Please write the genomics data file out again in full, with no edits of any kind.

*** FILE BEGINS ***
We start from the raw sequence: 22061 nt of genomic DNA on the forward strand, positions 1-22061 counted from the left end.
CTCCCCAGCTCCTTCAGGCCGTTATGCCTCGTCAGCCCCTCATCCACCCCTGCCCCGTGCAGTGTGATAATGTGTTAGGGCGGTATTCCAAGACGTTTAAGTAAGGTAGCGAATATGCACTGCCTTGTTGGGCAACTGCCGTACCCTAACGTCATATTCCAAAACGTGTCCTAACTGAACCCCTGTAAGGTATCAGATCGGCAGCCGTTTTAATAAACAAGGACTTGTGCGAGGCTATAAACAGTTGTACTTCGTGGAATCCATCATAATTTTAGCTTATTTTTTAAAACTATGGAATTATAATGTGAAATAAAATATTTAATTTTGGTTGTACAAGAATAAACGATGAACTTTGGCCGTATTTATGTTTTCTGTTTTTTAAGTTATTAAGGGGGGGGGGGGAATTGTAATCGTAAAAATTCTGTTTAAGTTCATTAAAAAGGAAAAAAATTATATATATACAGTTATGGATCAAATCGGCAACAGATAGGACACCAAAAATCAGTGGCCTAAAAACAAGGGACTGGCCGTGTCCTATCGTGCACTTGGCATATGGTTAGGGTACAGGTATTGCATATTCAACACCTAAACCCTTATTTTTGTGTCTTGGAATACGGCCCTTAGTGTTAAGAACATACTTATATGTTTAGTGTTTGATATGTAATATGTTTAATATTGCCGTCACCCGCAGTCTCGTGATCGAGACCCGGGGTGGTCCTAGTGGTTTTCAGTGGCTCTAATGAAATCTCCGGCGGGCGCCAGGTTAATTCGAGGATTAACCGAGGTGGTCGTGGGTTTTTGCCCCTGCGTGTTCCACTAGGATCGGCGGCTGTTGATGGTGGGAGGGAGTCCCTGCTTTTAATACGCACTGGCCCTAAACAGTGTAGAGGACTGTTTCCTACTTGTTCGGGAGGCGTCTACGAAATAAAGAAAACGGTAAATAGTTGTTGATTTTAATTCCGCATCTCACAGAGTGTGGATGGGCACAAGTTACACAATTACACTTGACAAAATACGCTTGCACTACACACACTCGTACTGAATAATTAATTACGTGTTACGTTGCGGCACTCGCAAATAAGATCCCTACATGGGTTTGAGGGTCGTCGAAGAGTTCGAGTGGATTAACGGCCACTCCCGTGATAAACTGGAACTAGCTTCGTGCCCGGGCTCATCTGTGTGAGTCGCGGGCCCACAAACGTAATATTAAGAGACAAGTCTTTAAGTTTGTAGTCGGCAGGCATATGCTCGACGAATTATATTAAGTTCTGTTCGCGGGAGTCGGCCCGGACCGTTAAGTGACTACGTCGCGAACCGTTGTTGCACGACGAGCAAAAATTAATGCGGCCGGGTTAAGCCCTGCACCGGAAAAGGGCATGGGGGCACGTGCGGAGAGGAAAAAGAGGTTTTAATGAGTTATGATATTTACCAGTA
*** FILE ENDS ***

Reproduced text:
We start from the raw sequence: 22061 nt of genomic DNA on the forward strand, positions 1-22061 counted from the left end.
CTCCCCAGCTCCTTCAGGCCGTTATGCCTCGTCAGCCCCTCATCCACCCCTGCCCCGTGCAGTGTGATAATGTGTTAGGGCGGTATTCCAAGACGTTTAAGTAAGGTAGCGAATATGCACTGCCTTGTTGGGCAACTGCCGTACCCTAACGTCATATTCCAAAACGTGTCCTAACTGAACCCCTGTAAGGTATCAGATCGGCAGCCGTTTTAATAAACAAGGACTTGTGCGAGGCTATAAACAGTTGTACTTCGTGGAATCCATCATAATTTTAGCTTATTTTTTAAAACTATGGAATTATAATGTGAAATAAAATATTTAATTTTGGTTGTACAAGAATAAACGATGAACTTTGGCCGTATTTATGTTTTCTGTTTTTTAAGTTATTAAGGGGGGGGGGGGAATTGTAATCGTAAAAATTCTGTTTAAGTTCATTAAAAAGGAAAAAAATTATATATATACAGTTATGGATCAAATCGGCAACAGATAGGACACCAAAAATCAGTGGCCTAAAAACAAGGGACTGGCCGTGTCCTATCGTGCACTTGGCATATGGTTAGGGTACAGGTATTGCATATTCAACACCTAAACCCTTATTTTTGTGTCTTGGAATACGGCCCTTAGTGTTAAGAACATACTTATATGTTTAGTGTTTGATATGTAATATGTTTAATATTGCCGTCACCCGCAGTCTCGTGATCGAGACCCGGGGTGGTCCTAGTGGTTTTCAGTGGCTCTAATGAAATCTCCGGCGGGCGCCAGGTTAATTCGAGGATTAACCGAGGTGGTCGTGGGTTTTTGCCCCTGCGTGTTCCACTAGGATCGGCGGCTGTTGATGGTGGGAGGGAGTCCCTGCTTTTAATACGCACTGGCCCTAAACAGTGTAGAGGACTGTTTCCTACTTGTTCGGGAGGCGTCTACGAAATAAAGAAAACGGTAAATAGTTGTTGATTTTAATTCCGCATCTCACAGAGTGTGGATGGGCACAAGTTACACAATTACACTTGACAAAATACGCTTGCACTACACACACTCGTACTGAATAATTAATTACGTGTTACGTTGCGGCACTCGCAAATAAGATCCCTACATGGGTTTGAGGGTCGTCGAAGAGTTCGAGTGGATTAACGGCCACTCCCGTGATAAACTGGAACTAGCTTCGTGCCCGGGCTCATCTGTGTGAGTCGCGGGCCCACAAACGTAATATTAAGAGACAAGTCTTTAAGTTTGTAGTCGGCAGGCATATGCTCGACGAATTATATTAAGTTCTGTTCGCGGGAGTCGGCCCGGACCGTTAAGTGACTACGTCGCGAACCGTTGTTGCACGACGAGCAAAAATTAATGCGGCCGGGTTAAGCCCTGCACCGGAAAAGGGCATGGGGGCACGTGCGGAGAGGAAAAAGAGGTTTTAATGAGTTATGATATTTACCAGTA